Enrollment will continue declining steadily through the next 10 years in the Ashland School District, but at less than half the rate experienced during the last decade, according to a demographic report completed this month.

Enrollment will continue declining steadily through the next 10 years in the Ashland School District, but at less than half the rate experienced during the last decade, according to a demographic report completed this month.

The report projects 227 fewer students will attend public schools in Ashland by the 2021-2022 school year, but did not take into consideration what effects the district's newly adopted open enrollment policy might have on that forecast.

Unfortunately, said Charles Rynerson, the study's principal investigator, what's causing the continual drop-off is mostly out of the school district's hands.

"A lot of what I said comes down to housing availability and affordability," Rynerson told the Ashland School Board at Monday's meeting. "Building lots of affordable housing, I think that's the biggest thing to bring students in."

Three major factors were listed in the report as reasons for the school district's continuing enrollment decline: age structure, a drop-off in birth rates and the recession.

The population of Ashland is heavily skewed toward older people, the report said. Those age 50 to 69 outnumber younger adults age 25 to 39 by about 50 percent.

"Ashland attracted a particularly large group of baby boomers, and we don't seem to be attracting any subsequent generations in the same way," said board member Eva Skuratowicz. "We're seeing them move through and we're not seeing other generations take their place."

The baby boomer population's group of children was responsible for the soaring enrollment numbers the school district saw during the early 1990s, said Rynerson, and the numbers have been declining steadily since then.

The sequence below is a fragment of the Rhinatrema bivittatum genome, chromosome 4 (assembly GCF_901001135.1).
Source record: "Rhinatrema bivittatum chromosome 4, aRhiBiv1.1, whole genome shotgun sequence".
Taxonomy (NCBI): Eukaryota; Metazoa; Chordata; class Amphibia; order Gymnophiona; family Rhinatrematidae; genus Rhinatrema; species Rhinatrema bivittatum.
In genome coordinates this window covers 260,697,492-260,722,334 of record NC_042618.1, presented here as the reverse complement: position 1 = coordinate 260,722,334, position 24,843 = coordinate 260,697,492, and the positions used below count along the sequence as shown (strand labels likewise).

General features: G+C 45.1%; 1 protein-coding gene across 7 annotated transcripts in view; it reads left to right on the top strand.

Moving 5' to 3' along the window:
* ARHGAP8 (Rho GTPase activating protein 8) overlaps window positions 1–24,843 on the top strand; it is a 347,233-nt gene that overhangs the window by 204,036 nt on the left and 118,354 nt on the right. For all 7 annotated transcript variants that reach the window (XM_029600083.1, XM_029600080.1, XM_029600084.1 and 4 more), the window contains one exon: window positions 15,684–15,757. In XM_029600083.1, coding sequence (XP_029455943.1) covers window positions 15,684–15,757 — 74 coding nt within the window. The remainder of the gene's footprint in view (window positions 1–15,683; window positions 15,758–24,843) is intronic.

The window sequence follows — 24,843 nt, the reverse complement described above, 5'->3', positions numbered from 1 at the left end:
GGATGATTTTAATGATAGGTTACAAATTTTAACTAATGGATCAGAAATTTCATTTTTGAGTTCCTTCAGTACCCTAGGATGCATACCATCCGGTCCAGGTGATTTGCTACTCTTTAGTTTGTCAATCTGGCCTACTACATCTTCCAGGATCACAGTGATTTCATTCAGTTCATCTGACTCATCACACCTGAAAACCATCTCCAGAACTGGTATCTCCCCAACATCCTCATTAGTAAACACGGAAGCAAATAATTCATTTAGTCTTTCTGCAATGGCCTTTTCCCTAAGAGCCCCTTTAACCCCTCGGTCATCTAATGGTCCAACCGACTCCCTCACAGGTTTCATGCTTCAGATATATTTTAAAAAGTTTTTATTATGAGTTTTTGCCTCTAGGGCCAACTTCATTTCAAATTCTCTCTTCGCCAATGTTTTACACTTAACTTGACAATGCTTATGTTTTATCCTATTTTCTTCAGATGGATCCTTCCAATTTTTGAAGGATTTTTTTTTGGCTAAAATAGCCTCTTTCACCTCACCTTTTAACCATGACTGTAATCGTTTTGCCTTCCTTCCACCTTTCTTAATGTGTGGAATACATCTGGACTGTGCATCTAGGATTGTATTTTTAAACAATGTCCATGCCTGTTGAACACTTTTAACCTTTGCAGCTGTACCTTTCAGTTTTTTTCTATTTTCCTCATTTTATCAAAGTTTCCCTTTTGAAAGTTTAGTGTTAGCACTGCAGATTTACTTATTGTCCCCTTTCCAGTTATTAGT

Since the 1993-94 school year, when enrollment peaked at 3,564, the district has seen a 23.7 percent drop in enrollment, or about 844 students. The district lost 535 of those students since 2001-02.

"It's really easy to think when you're in a declining period that it will go on forever," Rynerson said. "But "… I'll go out on a limb and say that's not going to happen again."

Rynerson said school districts across the state suffer as children of baby boomers graduate, especially those that don't have large Latino populations to even out their age structure.

The report said a drop-off in birth rates is also having a negative impact on the district's enrollment, which coincides with the economic recession.

"Maybe we'll see a little boom after our economy gets back on track," said Rynerson. "With the downturn people are having less kids "… and that's statewide."

Fewer births mean fewer students entering kindergarten.

A small kindergarten class has been one of the primary enrollment problems haunting the district, said Superintendent Juli Di Chiro, because it affects each grade level as the students grow older.

"The good news is, even though your enrollment's been declining "… it's not a free-fall, because people do want to be here," Rynerson said.

The district's open enrollment policy, which hopes to admit 308 out-of-district students into Ashland schools next year, should help fill the gaps left by falling enrollment numbers, said Di Chiro.

Open enrolment applications are being accepted by the district until April 1.

Reach reporter Sam Wheeler at 541-499-1470 or email swheeler@dailytidings.com.